A chimeric antigen receptor-expressing T cell that targets and kills CLEC12A expressing cancers such as acute myeloid leukemia (AML). The CAR construct works by using a novel anti-CLEC12A scFv region to enable T cell targeting of CLEC12A expressing cancer cells and T-cell activation by incorporating co-stimulator and intracellular signaling regions. CLEC12A (C-type lectin 12A/hMICL) is a tumor associated antigen over-expressed on AML blasts and leukemic stem cells. CLEC12A’s low or absent expression on normal hematopoietic stem cells makes it an attractive target for therapy as fewer adverse side effects are expected.
- AML is a type of blood cancer where the bone marrow makes abnormal myeloblasts. AML accounts for nearly one-third of all new leukemia cases each year. The American Cancer Society estimates that in 2017 there will be 21,380 patients who develop AML and 10,590 AML patients will die.\The standard of care for AML treatment has changed little over the past four decades. Intensive chemotherapy followed by hematopoietic stem cell transplantation remains the most effective treatment. However, most newly diagnosed elderly patients are ineligible for intensive chemotherapy, and there are no effective second line treatments for patients with relapse/refractory disease. As a result, the 5-year overall survival rate is 27%, and is less than 10% for patients over age 60.
- CLEC12A is a promising target for AML as it is aberrantly expressed in about 90% of AML patients and is a stable and reliable marker of leukemic stem cells. In contrast, CLEC12A expression is low or absent on normal hematopoietic stem cells. Several therapies targeting CLEC12A are in or are about to begin clinical development. Novartis, in collaboration with UPenn, published a pre-clinical study demonstrating the successful targeting of CLEC12A-positive leukemic cells with CLEC12A CAR-T cells. Merus is developing a bispecific T-cell engagement antibody binding CD3 and CLEC12A that is in a Phase I trial for AML in Europe and is pending IND approval in the US.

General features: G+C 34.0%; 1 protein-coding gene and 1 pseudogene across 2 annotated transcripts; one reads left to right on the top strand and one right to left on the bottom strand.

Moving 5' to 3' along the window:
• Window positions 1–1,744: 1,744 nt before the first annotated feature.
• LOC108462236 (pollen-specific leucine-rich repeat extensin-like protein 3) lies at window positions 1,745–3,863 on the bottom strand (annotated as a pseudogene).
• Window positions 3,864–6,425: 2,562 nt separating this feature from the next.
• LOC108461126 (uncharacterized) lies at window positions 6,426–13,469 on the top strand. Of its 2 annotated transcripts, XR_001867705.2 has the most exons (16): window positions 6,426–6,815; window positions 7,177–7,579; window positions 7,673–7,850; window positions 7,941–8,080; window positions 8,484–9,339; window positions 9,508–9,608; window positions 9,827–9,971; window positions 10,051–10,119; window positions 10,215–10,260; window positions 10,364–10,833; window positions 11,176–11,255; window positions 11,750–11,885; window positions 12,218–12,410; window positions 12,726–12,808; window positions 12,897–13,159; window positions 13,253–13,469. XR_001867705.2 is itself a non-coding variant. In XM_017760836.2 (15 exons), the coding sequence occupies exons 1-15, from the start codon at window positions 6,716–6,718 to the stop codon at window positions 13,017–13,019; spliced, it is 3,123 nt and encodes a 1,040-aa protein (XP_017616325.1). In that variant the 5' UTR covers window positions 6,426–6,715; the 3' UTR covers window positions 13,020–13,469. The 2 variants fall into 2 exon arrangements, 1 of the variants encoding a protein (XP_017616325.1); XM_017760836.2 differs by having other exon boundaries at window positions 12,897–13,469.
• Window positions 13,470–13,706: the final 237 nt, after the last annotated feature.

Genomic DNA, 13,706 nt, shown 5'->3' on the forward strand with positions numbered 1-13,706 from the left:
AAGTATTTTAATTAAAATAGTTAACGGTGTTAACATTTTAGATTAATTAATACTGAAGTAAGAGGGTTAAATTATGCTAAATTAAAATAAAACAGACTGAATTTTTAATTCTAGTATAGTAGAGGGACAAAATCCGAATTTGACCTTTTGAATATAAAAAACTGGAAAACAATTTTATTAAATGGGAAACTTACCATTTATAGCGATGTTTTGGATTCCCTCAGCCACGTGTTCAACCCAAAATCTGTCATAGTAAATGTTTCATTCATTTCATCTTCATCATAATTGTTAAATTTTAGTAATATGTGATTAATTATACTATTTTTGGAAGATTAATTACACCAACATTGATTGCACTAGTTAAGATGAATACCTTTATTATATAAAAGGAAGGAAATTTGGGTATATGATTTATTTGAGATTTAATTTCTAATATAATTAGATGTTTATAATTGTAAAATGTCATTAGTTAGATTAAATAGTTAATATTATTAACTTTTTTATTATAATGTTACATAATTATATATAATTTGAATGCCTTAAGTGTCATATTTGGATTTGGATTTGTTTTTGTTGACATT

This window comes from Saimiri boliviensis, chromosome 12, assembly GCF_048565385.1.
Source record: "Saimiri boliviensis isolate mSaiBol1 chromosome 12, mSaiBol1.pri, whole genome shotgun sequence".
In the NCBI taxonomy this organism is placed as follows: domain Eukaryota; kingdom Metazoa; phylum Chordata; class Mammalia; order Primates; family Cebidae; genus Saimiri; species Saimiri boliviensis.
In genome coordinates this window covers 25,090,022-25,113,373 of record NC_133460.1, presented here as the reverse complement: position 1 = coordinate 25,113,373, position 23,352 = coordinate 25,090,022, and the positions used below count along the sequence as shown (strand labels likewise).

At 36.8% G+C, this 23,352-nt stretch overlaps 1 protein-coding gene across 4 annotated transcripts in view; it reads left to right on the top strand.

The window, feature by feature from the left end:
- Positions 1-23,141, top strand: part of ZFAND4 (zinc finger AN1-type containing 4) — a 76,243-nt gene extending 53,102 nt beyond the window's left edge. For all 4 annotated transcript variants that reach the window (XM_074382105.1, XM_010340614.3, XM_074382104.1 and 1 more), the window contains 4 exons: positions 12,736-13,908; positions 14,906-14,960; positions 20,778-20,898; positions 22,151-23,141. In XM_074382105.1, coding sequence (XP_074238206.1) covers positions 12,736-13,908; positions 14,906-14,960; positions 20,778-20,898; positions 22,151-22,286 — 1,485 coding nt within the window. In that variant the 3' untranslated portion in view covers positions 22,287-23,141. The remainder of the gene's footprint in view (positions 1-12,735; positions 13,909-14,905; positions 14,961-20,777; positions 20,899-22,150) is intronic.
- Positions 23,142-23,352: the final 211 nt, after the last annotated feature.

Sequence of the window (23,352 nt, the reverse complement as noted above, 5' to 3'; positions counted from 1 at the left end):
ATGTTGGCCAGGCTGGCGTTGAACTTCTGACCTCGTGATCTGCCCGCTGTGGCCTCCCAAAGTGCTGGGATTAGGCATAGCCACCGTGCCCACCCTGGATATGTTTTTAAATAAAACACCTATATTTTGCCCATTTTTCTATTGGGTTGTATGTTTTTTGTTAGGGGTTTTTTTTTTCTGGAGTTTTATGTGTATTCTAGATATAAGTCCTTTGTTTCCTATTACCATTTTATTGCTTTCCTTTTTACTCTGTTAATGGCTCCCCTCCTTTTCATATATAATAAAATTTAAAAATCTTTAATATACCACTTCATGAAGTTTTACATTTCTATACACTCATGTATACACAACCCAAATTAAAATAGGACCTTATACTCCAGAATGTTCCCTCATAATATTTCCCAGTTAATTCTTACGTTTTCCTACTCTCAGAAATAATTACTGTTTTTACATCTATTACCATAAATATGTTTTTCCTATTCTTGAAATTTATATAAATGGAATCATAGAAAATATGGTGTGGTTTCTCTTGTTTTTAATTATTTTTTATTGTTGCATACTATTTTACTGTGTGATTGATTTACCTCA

- The marketplace is attractive for CAR-T development, as Novartis received approval in August 2017 for Kymriah, its anti-CD19 CAR-T therapy for pediatric B-cell ALL. The trial had an overall response rate of 82.5% (52/63). Although the list price for Kymriah is $475,000 for a one-time treatment, Novartis has said only those patients who respond by the end of the first month will need to pay. In October 2017, Gilead’s Yescarta, an anti-CD19 CAR-T, was approved for large B-cell lymphoma and is listed at $375,000. In 2017, Gilead acquired Kite Pharma for $11.7B, and in 2018, Celgene has agreed to acquire Juno Therapeutics for $9B. Juno is also developing a CD-19 CAR-T therapy.
Anti-CLEC12A sequences were identified by a next generation sequencing screening coupled with a monoclonal antibody producing procedure. scFv VH domains and scFV VL domains were selected as polypeptide candidates. In vitro experiments showed that co-culturing CLEC12A positive cancer cells with Jurkat T cells transduced with synthetic anti-CLEC12A scFv regions elicited T-cell activation where the percentages of activated T-cells were measured by IFN-γ levels using flow cytometry.
Provisional Patent filed on January 9, 2018 for Dr. Davila
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